In our game preview we didn’t even ask for the power play to be good — just competent. And competent they did not look with little pressure, and just two shots (one on goal) in a little over three minutes of power play time. The Flyers did not even own the best scoring chance on their power play last night, rather it was a Silfverberg breakaway that took the cake. He would end up missing the net, high, on what would have been a tie-breaking goal with less than two minutes remaining in the second period. No harm, no foul this time, but who’s to say what their next adventure on the power play entails.
The power play has been talked about so much already this season that there’s nothing new to say. It’s been bad, it was bad again, and it will probably continue to be bad. How do they fix it? It’s not as easy as just moving Claude Giroux back to the left wall more permanently, but it can’t hurt to make that the starting point. Two nights ago, in one of the rare moments that he’s been set up on the left side, he picked up a primary assist on an Ivan Provorov blast from the point. That’s not a high percentage play by any means, but it’s at least something.
Good night for the Flyers’ middle pair
While the team’s top pair of Provorov and Matt Niskanen had a quiet, so-so night, Travis Sanheim and Justin Braun were able to keep the Ducks’ top lines from generating much of anything at even strength. Both defenders saw fifteen minutes of ice time at 5-on-5, with around twelve minutes coming against either Ryan Getzlaf, or Sam Steel. They each finished with a Corsi-for percentage north of 57, and an expected goals-for percentage over 70. Away from Sanheim and Braun, Anaheim’s top two lines owned about 60% of the shot share.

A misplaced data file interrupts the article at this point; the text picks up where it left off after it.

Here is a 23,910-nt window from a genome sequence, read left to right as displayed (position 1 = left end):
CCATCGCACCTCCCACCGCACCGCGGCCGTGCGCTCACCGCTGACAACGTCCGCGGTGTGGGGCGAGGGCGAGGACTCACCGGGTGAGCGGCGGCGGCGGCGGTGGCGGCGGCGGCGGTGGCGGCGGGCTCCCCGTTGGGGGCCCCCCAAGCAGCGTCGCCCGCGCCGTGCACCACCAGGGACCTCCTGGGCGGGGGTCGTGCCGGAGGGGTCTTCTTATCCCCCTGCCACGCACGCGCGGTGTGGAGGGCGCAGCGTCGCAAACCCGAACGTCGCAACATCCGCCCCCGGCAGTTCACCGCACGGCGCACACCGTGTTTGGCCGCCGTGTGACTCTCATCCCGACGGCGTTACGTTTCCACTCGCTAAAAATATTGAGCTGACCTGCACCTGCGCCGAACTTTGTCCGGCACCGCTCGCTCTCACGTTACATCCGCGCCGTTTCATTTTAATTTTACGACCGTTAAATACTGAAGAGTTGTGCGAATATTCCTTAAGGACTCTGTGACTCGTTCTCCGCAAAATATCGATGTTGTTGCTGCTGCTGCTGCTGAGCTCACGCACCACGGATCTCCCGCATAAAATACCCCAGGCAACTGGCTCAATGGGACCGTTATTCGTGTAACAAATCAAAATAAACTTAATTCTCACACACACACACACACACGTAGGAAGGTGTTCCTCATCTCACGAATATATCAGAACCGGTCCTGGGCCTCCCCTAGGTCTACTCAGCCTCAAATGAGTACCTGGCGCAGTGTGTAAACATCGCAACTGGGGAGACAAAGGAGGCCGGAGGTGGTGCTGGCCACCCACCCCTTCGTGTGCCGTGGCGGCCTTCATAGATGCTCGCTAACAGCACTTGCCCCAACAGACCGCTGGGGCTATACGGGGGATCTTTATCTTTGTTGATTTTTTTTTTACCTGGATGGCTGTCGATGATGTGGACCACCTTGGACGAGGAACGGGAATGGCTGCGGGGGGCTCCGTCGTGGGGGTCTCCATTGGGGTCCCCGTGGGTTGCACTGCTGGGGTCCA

The Flyers’ pair of Shayne Gostisbehere and Robert Hagg also had a good night by the numbers, though it’d be remiss to ignore that they saw more time with the Ducks’ fourth line than any other pair had seen. Still, they did see success in the little time that they spent against the Steel line. It’s a pair that has seen significant time together over the last two seasons, and to date the results have been ugly. So while they may have their problems, it’s nice to see them have a decidedly not ugly game together.
Bad timing for an individual’s bad night
On the heels of Frost’s demotion and Andreoff’s placement on waivers, it looked like Mikhail Vorobyev may have done enough with his most recent call-up to stay with the Flyers a bit longer. Then tonight’s game happens and you can’t help but wonder if what we assume their plans are take a turn.